The focus of the documentary
is the question of why BBC's Newsnight
dropped its investigation into Jimmy Savile. Unfortunately, the programme fails to reach a definitive answer to the question. However, the detailed examination of the issues makes for compelling viewing.
The documentary must also make for highly uncomfortable viewing for senior managers at the corporation. The programme only scratches the surface of the allegations of sexual assaults against Jimmy Savile. Yet it reveals that managers at the organisation had known about such allegations since the early seventies. Senior managers are revealed to have been content with Savile's mere denial.
The programme shows how Savile was able to exploit his position as a BBC star and a famous charity fund-raiser to gain access to vulnerable children. It details how he used his position as presenter on the wildly popular Jim'll Fix It
to exploit children. All of this makes for disturbing viewing. Even more harrowing is the interview with Karin Ward, which one watches in the knowledge that Newsnight
had taken this from a woman suffering from cancer, and, even though they had independent corrobation, Peter Rippon, the editor, decided to kill the story.
The BBC claim that the story was dropped because it had been about the Surrey Police investigation in 2007 is clearly refuted by the Panorama
investigation. Yet, due to the refusal of senior BBC managers to be interviewed, the journalists were unable to ascertain the real reason for the decision. The viewer is left with the suspicion that the BBC was already committed to broadcasting a series of programmes eulogising Savile and an expose of him as a paedophile would have been too embarrassing.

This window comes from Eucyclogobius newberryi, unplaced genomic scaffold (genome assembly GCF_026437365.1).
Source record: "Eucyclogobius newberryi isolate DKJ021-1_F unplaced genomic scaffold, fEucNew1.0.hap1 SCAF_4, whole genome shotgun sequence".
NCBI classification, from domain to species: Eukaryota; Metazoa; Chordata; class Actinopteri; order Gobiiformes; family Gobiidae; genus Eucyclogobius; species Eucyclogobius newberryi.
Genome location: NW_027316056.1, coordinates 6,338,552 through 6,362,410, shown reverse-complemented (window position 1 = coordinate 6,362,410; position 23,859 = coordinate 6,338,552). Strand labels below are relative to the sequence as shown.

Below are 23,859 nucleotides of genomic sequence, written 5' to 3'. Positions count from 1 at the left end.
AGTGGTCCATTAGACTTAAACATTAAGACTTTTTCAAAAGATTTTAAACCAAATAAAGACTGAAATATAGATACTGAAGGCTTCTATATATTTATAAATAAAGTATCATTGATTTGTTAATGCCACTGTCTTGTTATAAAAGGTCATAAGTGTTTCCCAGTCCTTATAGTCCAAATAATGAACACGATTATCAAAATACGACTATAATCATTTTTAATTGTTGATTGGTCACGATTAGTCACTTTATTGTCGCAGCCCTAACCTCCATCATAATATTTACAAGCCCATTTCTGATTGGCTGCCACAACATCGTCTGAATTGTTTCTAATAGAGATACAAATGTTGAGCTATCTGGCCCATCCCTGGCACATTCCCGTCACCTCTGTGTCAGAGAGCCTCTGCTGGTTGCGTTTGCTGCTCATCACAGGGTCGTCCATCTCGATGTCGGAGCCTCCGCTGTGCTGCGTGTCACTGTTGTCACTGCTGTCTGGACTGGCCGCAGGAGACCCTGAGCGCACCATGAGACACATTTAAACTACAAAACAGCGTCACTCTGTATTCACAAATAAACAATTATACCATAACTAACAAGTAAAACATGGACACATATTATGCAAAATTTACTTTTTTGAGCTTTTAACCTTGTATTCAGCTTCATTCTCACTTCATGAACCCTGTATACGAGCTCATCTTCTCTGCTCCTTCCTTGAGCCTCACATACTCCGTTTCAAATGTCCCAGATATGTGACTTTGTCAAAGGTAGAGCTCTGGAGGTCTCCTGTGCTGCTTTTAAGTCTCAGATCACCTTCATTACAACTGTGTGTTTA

The documentary has already forced BBC senior managers to make a number of corrections to assertions previously made. In the light of the revelations, the BBC has acknowledged that the Newsnight investigation was not into the Surrey Police's handling of the allegations. This admission alone invalidates the BBC's rationale for dropping the Newsnight
story, a rationale that had been parroted by the BBC's Director General, the Chairman, and the head of editorial policy.
By the end of the Panorama programme, the credibility of BBC's senior management lay in tatters. The viewers were left with an enigma. The BBC is left with no rationale for pulling the Newsnight
investigation. Yet, it had an obvious interest: the reputation of the BBC and the trust that the British public have invested in it. Paradoxically, the broadcast of the Panorama
documentary shredded that reputation and undermined the very basis for such trust, yet simultaneously provided a reason to hope for a better BBC; one that can live up to its own ideals and best practices.
The broadcast of Jimmy Savile - What the BBC Knew
shows the BBC is not a monolithic entity. It also underlines the importance of who determines the news agenda; the stories that are not told.
Jimmy Savile - What the BBC Knew
is an exemplary illustration of all that is best in television journalism.